Depression: Our modern epidemic

Three hundred and fifty million people suffer from depression, and with depression comes a common feeling of isolation. Depression can also be associated with many physical conditions, including headaches, chronic pain, ADHD, sleep disorders, irritable bowel syndrome (IBS), fibromyalgia, and more.

Sadly, depression is growing rapidly — 10 times more people are affected by major depression now than in 1945. Depression can be linked with changes in brain chemistry and genetics, but societal changes impact it as well. With significant progress in society in general, such as reduced prejudice, acceptance of gender and sexual orientation, increases in average wealth, and more medical interventions, it would seem we would be less depressed rather than more.

Our modern fast-paced lifestyles have enabled us to become more self-focused and isolated. Our concerns and problems are solely ours and not shared with our community. In non-Westernized societies, individual concerns become group concerns.

The way we perceive the world has also changed, according to psychological studies since the 1950s. Instead of feeling like we have control over what happens to us, we are now more likely to believe we have little control over our lives. The rise in this shift of perspective mimics the rising rate of depression. People who believe they are in control of their fate, however, are more likely to take care of their health, advance their careers, and engage in community roles.


Research has shown that a healthful diet can minimize risk of severe depression. A whole-foods diet including vegetables, whole grains, meat, and liver can supply the nutrients like B12, folate, B6, and magnesium needed for healthier brain chemistry. Though liver may be hard to stomach for some, it is a powerhouse of energy-supporting nutrients.

Unfortunately, in the United States, processed foods make up 60 percent of grocery store purchases. Foods associated with a higher likelihood of depression include processed meats, sugar-containing foods and drinks, white bread, white potatoes, and alcohol.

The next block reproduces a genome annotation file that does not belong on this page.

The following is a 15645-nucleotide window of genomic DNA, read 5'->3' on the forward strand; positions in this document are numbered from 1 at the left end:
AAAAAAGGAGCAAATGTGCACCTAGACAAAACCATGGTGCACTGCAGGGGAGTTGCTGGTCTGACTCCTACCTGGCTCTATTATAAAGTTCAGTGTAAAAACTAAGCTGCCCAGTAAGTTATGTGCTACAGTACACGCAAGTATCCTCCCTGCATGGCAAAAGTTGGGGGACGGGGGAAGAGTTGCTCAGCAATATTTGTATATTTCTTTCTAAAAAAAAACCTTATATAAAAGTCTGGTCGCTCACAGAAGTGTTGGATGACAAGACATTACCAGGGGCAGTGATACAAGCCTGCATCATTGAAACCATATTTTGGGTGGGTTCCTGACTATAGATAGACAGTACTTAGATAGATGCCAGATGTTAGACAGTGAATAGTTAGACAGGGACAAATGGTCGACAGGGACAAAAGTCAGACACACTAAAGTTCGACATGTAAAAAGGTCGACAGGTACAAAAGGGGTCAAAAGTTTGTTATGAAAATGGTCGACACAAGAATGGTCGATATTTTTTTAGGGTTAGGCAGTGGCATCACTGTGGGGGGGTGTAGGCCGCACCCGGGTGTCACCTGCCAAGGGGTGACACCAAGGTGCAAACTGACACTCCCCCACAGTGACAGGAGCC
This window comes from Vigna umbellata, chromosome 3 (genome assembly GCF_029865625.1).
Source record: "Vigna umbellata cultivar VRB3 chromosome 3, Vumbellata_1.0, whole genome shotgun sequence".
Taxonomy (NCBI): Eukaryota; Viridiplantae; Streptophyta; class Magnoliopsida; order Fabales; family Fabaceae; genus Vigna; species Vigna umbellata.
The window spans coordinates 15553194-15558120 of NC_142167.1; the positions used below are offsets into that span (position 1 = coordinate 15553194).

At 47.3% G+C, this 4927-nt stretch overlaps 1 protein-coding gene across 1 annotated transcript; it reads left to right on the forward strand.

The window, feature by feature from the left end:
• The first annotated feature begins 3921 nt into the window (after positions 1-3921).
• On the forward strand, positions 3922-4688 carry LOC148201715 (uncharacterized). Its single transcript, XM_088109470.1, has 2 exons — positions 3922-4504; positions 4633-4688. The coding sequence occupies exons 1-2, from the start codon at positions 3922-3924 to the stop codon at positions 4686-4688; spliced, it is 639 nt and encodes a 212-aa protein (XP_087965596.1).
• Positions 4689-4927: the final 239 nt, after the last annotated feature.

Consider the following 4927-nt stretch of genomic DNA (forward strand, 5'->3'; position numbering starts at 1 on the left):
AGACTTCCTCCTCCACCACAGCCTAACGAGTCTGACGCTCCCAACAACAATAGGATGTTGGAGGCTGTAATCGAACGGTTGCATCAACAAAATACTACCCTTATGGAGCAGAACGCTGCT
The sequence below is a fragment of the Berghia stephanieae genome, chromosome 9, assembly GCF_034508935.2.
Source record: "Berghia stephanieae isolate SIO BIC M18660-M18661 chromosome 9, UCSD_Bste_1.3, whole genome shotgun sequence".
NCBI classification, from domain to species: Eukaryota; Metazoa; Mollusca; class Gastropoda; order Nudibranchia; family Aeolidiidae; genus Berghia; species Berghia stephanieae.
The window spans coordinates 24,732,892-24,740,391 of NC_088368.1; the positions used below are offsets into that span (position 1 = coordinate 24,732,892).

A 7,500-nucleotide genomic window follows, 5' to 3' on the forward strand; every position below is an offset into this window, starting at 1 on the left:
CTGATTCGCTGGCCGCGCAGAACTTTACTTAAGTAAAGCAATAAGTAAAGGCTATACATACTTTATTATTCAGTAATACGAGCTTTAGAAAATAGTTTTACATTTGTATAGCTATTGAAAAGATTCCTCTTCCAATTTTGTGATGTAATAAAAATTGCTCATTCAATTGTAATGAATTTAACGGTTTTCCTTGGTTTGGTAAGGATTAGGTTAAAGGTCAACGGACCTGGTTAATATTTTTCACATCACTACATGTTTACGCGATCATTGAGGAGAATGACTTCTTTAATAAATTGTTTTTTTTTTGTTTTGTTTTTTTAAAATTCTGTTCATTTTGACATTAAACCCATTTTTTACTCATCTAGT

Many processed foods contain sugar, which temporarily elevates the happy brain chemical, serotonin. This makes a lifestyle shift particularly challenging for those affected by depression because sugar perpetuates cravings and emotional eating. This is where the support of medical professionals and loved ones is very helpful. Using dietary interventions can be empowering as people discover that they do indeed have control over their lives.


Exercise is an incredible tool to get your endorphins flowing so you feel better, and it can be as simple as taking a leisurely walk. Especially helpful in reducing anxiety symptoms, exercise allows your body to detox excessive energy. When traveling to Cuba for a medical excursion, it was inspiring to see that people affected by depression were prescribed music and dance as a part of their treatment.

Subjects in studies who were on and off antidepressant medications experienced more long-term improvement when they implemented a regular exercise regimen. This can be challenging for many affected by depression because they are also affected by chronic pain. Again, in these instances, it is important to incorporate health professionals who can provide guidance on safe movements.


In our modern world, we are potentially surrounded by stimuli from the moment we wake until we fall asleep. And, because we are in the habit of being busy, we have to be conscientious about taking breaks to create space for being quiet. The Western world is trying to regain a handle on this by popularizing yoga, tai chi, meditation, and spirituality.

It takes time to make these tools habits, but many find by taking a moment to clear their minds, they actually become more productive. Being mindful about taking time can also help you assess what is simply keeping you busy and what is actually making you happy. This practice further reinforces a feeling of being empowered and in control of your life.


Despite having more virtual connectivity, we are more isolated than ever. It’s important to remember that social activities can also be tools for supporting engagement and connecting with those we care about. Exercising with a group or a friend and making time for family or friend dinners provide a healthful outlet both mentally and physically.

For those in situational or chronic depression, taking these steps may seem overwhelming. It’s helpful to take small, achievable steps with those activities that are easiest to begin with that will enable the other more difficult steps to follow. By assembling family, friends, and health professionals, we can share our concerns with a trusted community and create a healthful plan of action.


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Thalia Farshchian is a naturopathic doctor with a background in both conventional and alternative modalities. Her practice is primarily focused on weight management, hormone imbalances, and gastrointestinal conditions. E-mail:[email protected]